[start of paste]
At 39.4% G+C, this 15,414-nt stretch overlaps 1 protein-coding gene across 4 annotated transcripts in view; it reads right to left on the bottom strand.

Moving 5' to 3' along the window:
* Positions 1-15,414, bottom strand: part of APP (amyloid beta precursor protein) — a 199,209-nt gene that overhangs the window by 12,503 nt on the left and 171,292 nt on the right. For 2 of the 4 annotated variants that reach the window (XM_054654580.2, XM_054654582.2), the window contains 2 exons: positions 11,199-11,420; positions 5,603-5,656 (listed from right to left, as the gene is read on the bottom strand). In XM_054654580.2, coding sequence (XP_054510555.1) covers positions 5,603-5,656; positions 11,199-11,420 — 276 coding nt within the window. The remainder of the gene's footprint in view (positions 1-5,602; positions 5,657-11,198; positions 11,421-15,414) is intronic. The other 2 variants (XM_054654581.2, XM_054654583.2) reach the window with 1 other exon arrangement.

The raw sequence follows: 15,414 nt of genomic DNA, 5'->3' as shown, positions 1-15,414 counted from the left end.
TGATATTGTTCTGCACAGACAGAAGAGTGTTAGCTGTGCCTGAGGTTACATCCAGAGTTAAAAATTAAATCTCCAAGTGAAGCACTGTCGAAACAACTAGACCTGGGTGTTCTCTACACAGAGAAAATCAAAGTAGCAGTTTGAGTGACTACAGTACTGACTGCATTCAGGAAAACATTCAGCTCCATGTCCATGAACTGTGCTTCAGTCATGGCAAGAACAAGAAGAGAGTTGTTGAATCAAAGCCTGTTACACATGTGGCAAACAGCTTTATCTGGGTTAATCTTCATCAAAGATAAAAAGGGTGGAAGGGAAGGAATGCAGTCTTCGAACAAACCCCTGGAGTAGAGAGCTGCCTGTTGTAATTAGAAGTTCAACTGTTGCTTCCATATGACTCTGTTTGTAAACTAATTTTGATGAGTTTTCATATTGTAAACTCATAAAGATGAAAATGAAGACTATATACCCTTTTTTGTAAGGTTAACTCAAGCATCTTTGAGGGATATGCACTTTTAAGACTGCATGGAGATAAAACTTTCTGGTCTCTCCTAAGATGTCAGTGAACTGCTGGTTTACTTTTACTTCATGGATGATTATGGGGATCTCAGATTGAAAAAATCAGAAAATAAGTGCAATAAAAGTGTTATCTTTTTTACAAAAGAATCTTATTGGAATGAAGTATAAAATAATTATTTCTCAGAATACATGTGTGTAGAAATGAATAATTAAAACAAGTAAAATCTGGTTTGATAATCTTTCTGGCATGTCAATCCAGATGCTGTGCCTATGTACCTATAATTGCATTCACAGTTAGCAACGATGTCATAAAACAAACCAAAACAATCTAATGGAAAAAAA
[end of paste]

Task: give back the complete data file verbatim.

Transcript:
At 39.4% G+C, this 15,414-nt stretch overlaps 1 protein-coding gene across 4 annotated transcripts in view; it reads right to left on the bottom strand.

Moving 5' to 3' along the window:
* Positions 1-15,414, bottom strand: part of APP (amyloid beta precursor protein) — a 199,209-nt gene that overhangs the window by 12,503 nt on the left and 171,292 nt on the right. For 2 of the 4 annotated variants that reach the window (XM_054654580.2, XM_054654582.2), the window contains 2 exons: positions 11,199-11,420; positions 5,603-5,656 (listed from right to left, as the gene is read on the bottom strand). In XM_054654580.2, coding sequence (XP_054510555.1) covers positions 5,603-5,656; positions 11,199-11,420 — 276 coding nt within the window. The remainder of the gene's footprint in view (positions 1-5,602; positions 5,657-11,198; positions 11,421-15,414) is intronic. The other 2 variants (XM_054654581.2, XM_054654583.2) reach the window with 1 other exon arrangement.

The raw sequence follows: 15,414 nt of genomic DNA, 5'->3' as shown, positions 1-15,414 counted from the left end.
TGATATTGTTCTGCACAGACAGAAGAGTGTTAGCTGTGCCTGAGGTTACATCCAGAGTTAAAAATTAAATCTCCAAGTGAAGCACTGTCGAAACAACTAGACCTGGGTGTTCTCTACACAGAGAAAATCAAAGTAGCAGTTTGAGTGACTACAGTACTGACTGCATTCAGGAAAACATTCAGCTCCATGTCCATGAACTGTGCTTCAGTCATGGCAAGAACAAGAAGAGAGTTGTTGAATCAAAGCCTGTTACACATGTGGCAAACAGCTTTATCTGGGTTAATCTTCATCAAAGATAAAAAGGGTGGAAGGGAAGGAATGCAGTCTTCGAACAAACCCCTGGAGTAGAGAGCTGCCTGTTGTAATTAGAAGTTCAACTGTTGCTTCCATATGACTCTGTTTGTAAACTAATTTTGATGAGTTTTCATATTGTAAACTCATAAAGATGAAAATGAAGACTATATACCCTTTTTTGTAAGGTTAACTCAAGCATCTTTGAGGGATATGCACTTTTAAGACTGCATGGAGATAAAACTTTCTGGTCTCTCCTAAGATGTCAGTGAACTGCTGGTTTACTTTTACTTCATGGATGATTATGGGGATCTCAGATTGAAAAAATCAGAAAATAAGTGCAATAAAAGTGTTATCTTTTTTACAAAAGAATCTTATTGGAATGAAGTATAAAATAATTATTTCTCAGAATACATGTGTGTAGAAATGAATAATTAAAACAAGTAAAATCTGGTTTGATAATCTTTCTGGCATGTCAATCCAGATGCTGTGCCTATGTACCTATAATTGCATTCACAGTTAGCAACGATGTCATAAAACAAACCAAAACAATCTAATGGAAAAAAA